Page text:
All Print Issues

Winter 2011-12

Issue #168

Capital Markets

For most of this issue, we look at the community development field as players in a marketplace who might have some points of commonality, or even partnership, with private equity firms, hedge funds investing in real estate, or for-profit developers scooping up foreclosed homes to turn into rentals. As this capital enters our neighborhoods, it is time to not only organize, but to also step up and participate in the market, bringing our field’s strengths, connections, and know-how to make sure new investment doesn’t just wash further equity away from the places that have suffered the most. Though we come to the table as strangers (how often do you make deals with hedge funds?), we should do it not as supplicants, but as peers, and potential partners.

Editor’s Note

Strange Bedfellows

What does it mean to stabilize neighborhoods at scale? Barring the appearance of a community development fairy godmother, it means having resources. The past several years have seen an outpouring […]


QRM’s Downstream Effect

The discussion around how to define a qualified residential mortgage (QRM) has dragged on for over a year now, with no end in sight. But advocates haven’t let it go, […]

Organizing Strategy

Occupy Makes Space for Community Advocates

By smashing the wall of media silence about America’s wealth and income divide, the Occupy movement has opened a dramatically new terrain for organizations campaigning for economic and social justice. […]


Taking the Long View in Texas

What kind of city does Austin want to be? According to Imagine Austin, a new comprehensive city plan, it could someday be considerably different than the one it has been. […]


Do Foreclosures Make Us Sick?

New research shows a direct correlation between foreclosure and hospitalization, adding another way that foreclosures have a disparate effect on low-income communities and communities of color. The study, Is the […]


Breaking the Bank

On Nov. 5, 2011, Bank of America had just withdrawn their threat to levy a monthly debit card fee, the major lenders were under fire from attorneys general for abusive […]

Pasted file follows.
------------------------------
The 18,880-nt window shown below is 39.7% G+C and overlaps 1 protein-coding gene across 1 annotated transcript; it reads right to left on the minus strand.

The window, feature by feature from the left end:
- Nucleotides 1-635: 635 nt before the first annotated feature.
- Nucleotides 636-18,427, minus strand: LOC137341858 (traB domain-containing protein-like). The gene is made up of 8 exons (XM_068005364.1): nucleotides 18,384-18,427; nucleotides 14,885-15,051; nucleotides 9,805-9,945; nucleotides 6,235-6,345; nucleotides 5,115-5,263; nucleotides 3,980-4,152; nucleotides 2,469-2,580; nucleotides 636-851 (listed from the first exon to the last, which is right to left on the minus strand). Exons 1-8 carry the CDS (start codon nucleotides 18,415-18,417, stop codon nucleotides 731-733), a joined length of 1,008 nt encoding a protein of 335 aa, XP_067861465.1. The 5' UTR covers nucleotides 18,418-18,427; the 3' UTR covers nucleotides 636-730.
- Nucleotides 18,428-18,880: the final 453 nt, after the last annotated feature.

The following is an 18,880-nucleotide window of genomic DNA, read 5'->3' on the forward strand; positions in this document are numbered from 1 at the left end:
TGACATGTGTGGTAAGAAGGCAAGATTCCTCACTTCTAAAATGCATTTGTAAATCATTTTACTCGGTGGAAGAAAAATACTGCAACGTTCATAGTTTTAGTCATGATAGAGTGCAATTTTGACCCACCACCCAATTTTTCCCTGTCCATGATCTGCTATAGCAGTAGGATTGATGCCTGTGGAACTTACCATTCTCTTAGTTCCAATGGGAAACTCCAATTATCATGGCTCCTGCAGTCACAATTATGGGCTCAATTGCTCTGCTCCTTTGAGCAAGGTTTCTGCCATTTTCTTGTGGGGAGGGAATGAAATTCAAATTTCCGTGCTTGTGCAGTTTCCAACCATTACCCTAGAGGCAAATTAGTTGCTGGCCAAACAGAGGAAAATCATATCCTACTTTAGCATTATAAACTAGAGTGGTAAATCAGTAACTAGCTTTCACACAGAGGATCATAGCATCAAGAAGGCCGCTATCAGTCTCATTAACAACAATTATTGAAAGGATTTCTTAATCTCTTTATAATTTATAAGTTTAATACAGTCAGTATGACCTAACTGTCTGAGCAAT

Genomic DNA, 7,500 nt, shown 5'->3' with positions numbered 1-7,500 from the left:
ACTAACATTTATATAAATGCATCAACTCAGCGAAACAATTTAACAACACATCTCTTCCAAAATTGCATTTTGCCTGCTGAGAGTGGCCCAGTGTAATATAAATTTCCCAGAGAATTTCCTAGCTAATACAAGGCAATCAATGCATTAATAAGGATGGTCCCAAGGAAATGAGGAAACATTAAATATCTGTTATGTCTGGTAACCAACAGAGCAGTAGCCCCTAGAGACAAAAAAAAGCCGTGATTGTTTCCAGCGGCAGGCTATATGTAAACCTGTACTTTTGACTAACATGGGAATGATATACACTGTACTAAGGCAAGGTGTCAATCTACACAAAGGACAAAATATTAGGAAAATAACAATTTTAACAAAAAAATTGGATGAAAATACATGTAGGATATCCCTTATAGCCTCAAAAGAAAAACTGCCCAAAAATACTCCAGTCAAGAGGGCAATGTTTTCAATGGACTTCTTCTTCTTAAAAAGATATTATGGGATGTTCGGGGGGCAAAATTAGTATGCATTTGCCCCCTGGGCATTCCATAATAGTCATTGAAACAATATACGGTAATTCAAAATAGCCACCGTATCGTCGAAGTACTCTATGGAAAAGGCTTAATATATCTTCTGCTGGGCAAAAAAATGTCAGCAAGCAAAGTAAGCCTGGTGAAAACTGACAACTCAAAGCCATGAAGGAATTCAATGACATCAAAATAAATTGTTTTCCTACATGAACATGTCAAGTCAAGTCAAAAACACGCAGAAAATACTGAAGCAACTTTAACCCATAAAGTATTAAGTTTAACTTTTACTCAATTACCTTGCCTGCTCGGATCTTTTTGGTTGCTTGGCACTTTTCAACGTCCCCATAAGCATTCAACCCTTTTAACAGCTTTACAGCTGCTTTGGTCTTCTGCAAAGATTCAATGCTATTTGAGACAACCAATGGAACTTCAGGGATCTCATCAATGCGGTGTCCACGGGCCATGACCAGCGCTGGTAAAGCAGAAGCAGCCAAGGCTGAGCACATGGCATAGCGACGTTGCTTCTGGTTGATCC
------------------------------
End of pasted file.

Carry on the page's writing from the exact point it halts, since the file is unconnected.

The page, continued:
Recovering from the Recovery

“Happening to a city near you” is the unsettling tag line for Land of Opportunity, a film that takes an intimate look at post-Katrina New Orleans and the interrelated struggles of those navigating it.

Organizing Strategy

City Life and Occupy: A Developing Relationship

This past August, a broad new coalition in Boston formed to plan a massive march against Bank of America and other corporate targets on Sept. 30. A smaller group also […]


Changing the Conversation

Stretching across more than 20 U.S. cities, a new consortium called Occupy Our Homes is continuing to organize actions in neighborhoods where evictions, vacant properties, and foreclosures have had damaging effects.

Organizing Strategy

Occupying Occupy: Lessons from Central Brooklyn

We who have a legacy of neighborhood action and a lived understanding of racial justice must become the next generation of Occupy.


Capital Markets and Neighborhood Stabilization

It’s not often that a nonprofit housing developer sits down with a hedge fund manager, or someone from an investment bank who is outside of the philanthropic or CRA departments.


Going Upstream

If a lender won’t or can’t modify, why wait until they foreclose? Some groups are taking matters into their own hands with note purchases or short sale programs.


Distressed Mortgages for Sale

Foreclosed properties have been flooding the auction block following the housing crisis. Less visibly, pools of distressed loans are also being sold off—and it’s a market ripe for partnership with neighborhood stabilization actors.


Interview with Sister Lillian Murphy, CEO of Mercy Housing

For Sister Lillian Murphy of Mercy Housing, your mission must not be an excuse to make bad business decisions.

Community Development Field

A Blueprint for Responsible Homeownership

A Massachusetts loan program gives lenders skin in the game while providing tools for responsible homeownership for lower-income borrowers.


Relaxing the Credit Crunch

Three years after the financial meltdown, credit remains elusive in many underserved communities. Although the reliance on credit scores is greater now than it’s been in a decade, many housing activists and community lenders are arguing for other means to evaluate credit risk.


Banking on Neighborhood Stabilization

Even the most sophisticated private and nonprofit partnerships for dealing with vacant property will end up with some properties that don’t pencil out. Land banks can step in to keep those properties from dragging down revitalization efforts.


Tackling the Challenge of Scattered-Site Rentals

Attention is turning to single-family rentals as a way to keep a growing inventory of foreclosed properties occupied in a credit-constrained market. But scattered-site rental has long been considered a very tough nut to crack for nonprofit housing groups. How do those who make it work pull it off?


The Hard Part

Reclaiming REO at a scale that protects neighborhoods will involve a delicate dance between ground game and national reach, and between nonprofit and for-profit capacities.


Stabilizing Urban Neighborhoods: Q&A with Elyse Cherry

Boston Community Capital’s SUN program has gotten a lot of media attention. How is it working and what’s next?